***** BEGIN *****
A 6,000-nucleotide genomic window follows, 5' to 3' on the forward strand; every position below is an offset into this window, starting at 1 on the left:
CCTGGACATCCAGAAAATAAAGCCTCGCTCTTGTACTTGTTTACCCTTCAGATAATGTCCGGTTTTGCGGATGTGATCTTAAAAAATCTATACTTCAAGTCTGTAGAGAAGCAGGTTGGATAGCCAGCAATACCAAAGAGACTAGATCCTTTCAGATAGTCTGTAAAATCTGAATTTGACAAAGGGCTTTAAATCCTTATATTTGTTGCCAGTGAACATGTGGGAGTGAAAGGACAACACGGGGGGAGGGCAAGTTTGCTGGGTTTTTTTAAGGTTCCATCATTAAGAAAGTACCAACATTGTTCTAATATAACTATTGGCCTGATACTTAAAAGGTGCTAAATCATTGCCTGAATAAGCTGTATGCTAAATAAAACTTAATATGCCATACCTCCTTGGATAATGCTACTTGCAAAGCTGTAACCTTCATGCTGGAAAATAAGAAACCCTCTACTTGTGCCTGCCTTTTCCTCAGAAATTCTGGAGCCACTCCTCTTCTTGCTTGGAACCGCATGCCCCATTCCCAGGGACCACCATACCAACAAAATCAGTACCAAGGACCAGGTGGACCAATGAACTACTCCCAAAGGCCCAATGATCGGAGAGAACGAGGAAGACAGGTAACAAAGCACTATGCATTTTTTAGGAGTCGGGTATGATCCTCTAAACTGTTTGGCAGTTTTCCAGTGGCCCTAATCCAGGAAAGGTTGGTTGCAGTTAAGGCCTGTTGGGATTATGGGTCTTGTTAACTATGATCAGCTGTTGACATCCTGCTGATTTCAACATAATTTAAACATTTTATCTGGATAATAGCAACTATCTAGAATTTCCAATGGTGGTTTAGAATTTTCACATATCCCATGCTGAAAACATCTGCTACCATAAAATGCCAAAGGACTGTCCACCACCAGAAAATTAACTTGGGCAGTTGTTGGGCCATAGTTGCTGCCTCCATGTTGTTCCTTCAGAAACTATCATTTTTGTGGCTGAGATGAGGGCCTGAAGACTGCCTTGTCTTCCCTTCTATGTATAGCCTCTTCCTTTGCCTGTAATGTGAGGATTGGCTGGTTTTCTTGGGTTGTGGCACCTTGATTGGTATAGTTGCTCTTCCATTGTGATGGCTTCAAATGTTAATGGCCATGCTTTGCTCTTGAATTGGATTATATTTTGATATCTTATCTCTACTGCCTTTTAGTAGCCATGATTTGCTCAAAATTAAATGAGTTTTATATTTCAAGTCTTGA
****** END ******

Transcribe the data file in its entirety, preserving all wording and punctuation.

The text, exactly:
A 6,000-nucleotide genomic window follows, 5' to 3' on the forward strand; every position below is an offset into this window, starting at 1 on the left:
CCTGGACATCCAGAAAATAAAGCCTCGCTCTTGTACTTGTTTACCCTTCAGATAATGTCCGGTTTTGCGGATGTGATCTTAAAAAATCTATACTTCAAGTCTGTAGAGAAGCAGGTTGGATAGCCAGCAATACCAAAGAGACTAGATCCTTTCAGATAGTCTGTAAAATCTGAATTTGACAAAGGGCTTTAAATCCTTATATTTGTTGCCAGTGAACATGTGGGAGTGAAAGGACAACACGGGGGGAGGGCAAGTTTGCTGGGTTTTTTTAAGGTTCCATCATTAAGAAAGTACCAACATTGTTCTAATATAACTATTGGCCTGATACTTAAAAGGTGCTAAATCATTGCCTGAATAAGCTGTATGCTAAATAAAACTTAATATGCCATACCTCCTTGGATAATGCTACTTGCAAAGCTGTAACCTTCATGCTGGAAAATAAGAAACCCTCTACTTGTGCCTGCCTTTTCCTCAGAAATTCTGGAGCCACTCCTCTTCTTGCTTGGAACCGCATGCCCCATTCCCAGGGACCACCATACCAACAAAATCAGTACCAAGGACCAGGTGGACCAATGAACTACTCCCAAAGGCCCAATGATCGGAGAGAACGAGGAAGACAGGTAACAAAGCACTATGCATTTTTTAGGAGTCGGGTATGATCCTCTAAACTGTTTGGCAGTTTTCCAGTGGCCCTAATCCAGGAAAGGTTGGTTGCAGTTAAGGCCTGTTGGGATTATGGGTCTTGTTAACTATGATCAGCTGTTGACATCCTGCTGATTTCAACATAATTTAAACATTTTATCTGGATAATAGCAACTATCTAGAATTTCCAATGGTGGTTTAGAATTTTCACATATCCCATGCTGAAAACATCTGCTACCATAAAATGCCAAAGGACTGTCCACCACCAGAAAATTAACTTGGGCAGTTGTTGGGCCATAGTTGCTGCCTCCATGTTGTTCCTTCAGAAACTATCATTTTTGTGGCTGAGATGAGGGCCTGAAGACTGCCTTGTCTTCCCTTCTATGTATAGCCTCTTCCTTTGCCTGTAATGTGAGGATTGGCTGGTTTTCTTGGGTTGTGGCACCTTGATTGGTATAGTTGCTCTTCCATTGTGATGGCTTCAAATGTTAATGGCCATGCTTTGCTCTTGAATTGGATTATATTTTGATATCTTATCTCTACTGCCTTTTAGTAGCCATGATTTGCTCAAAATTAAATGAGTTTTATATTTCAAGTCTTGA